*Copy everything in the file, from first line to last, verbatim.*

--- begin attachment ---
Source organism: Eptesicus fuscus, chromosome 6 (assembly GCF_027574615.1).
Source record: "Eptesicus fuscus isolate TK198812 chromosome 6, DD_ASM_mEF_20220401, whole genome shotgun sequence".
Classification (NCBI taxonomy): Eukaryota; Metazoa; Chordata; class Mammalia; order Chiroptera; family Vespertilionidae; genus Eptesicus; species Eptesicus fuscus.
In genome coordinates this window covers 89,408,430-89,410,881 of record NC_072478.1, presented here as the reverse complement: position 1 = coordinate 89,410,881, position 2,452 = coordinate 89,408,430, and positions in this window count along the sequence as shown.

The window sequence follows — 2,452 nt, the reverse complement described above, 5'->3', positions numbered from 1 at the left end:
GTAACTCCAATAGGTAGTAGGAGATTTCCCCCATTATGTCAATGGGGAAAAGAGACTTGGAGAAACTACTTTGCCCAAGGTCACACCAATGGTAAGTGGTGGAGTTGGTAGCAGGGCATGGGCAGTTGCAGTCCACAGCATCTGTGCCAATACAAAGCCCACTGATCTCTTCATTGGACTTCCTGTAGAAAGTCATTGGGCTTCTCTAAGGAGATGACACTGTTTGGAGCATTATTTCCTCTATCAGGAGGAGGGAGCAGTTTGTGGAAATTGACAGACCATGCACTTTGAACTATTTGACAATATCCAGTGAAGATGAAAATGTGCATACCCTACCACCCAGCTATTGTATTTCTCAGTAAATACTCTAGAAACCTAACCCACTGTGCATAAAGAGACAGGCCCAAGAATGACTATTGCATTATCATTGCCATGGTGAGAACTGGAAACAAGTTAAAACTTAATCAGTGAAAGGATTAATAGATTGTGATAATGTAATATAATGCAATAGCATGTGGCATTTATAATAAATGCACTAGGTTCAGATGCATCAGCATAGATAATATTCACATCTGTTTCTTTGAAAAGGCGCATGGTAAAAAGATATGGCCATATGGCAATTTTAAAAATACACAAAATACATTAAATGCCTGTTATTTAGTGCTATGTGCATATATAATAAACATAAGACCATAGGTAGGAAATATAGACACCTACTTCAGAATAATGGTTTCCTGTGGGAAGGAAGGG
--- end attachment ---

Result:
Source organism: Eptesicus fuscus, chromosome 6 (assembly GCF_027574615.1).
Source record: "Eptesicus fuscus isolate TK198812 chromosome 6, DD_ASM_mEF_20220401, whole genome shotgun sequence".
Classification (NCBI taxonomy): Eukaryota; Metazoa; Chordata; class Mammalia; order Chiroptera; family Vespertilionidae; genus Eptesicus; species Eptesicus fuscus.
In genome coordinates this window covers 89,408,430-89,410,881 of record NC_072478.1, presented here as the reverse complement: position 1 = coordinate 89,410,881, position 2,452 = coordinate 89,408,430, and positions in this window count along the sequence as shown.

The window sequence follows — 2,452 nt, the reverse complement described above, 5'->3', positions numbered from 1 at the left end:
GTAACTCCAATAGGTAGTAGGAGATTTCCCCCATTATGTCAATGGGGAAAAGAGACTTGGAGAAACTACTTTGCCCAAGGTCACACCAATGGTAAGTGGTGGAGTTGGTAGCAGGGCATGGGCAGTTGCAGTCCACAGCATCTGTGCCAATACAAAGCCCACTGATCTCTTCATTGGACTTCCTGTAGAAAGTCATTGGGCTTCTCTAAGGAGATGACACTGTTTGGAGCATTATTTCCTCTATCAGGAGGAGGGAGCAGTTTGTGGAAATTGACAGACCATGCACTTTGAACTATTTGACAATATCCAGTGAAGATGAAAATGTGCATACCCTACCACCCAGCTATTGTATTTCTCAGTAAATACTCTAGAAACCTAACCCACTGTGCATAAAGAGACAGGCCCAAGAATGACTATTGCATTATCATTGCCATGGTGAGAACTGGAAACAAGTTAAAACTTAATCAGTGAAAGGATTAATAGATTGTGATAATGTAATATAATGCAATAGCATGTGGCATTTATAATAAATGCACTAGGTTCAGATGCATCAGCATAGATAATATTCACATCTGTTTCTTTGAAAAGGCGCATGGTAAAAAGATATGGCCATATGGCAATTTTAAAAATACACAAAATACATTAAATGCCTGTTATTTAGTGCTATGTGCATATATAATAAACATAAGACCATAGGTAGGAAATATAGACACCTACTTCAGAATAATGGTTTCCTGTGGGAAGGAAGGG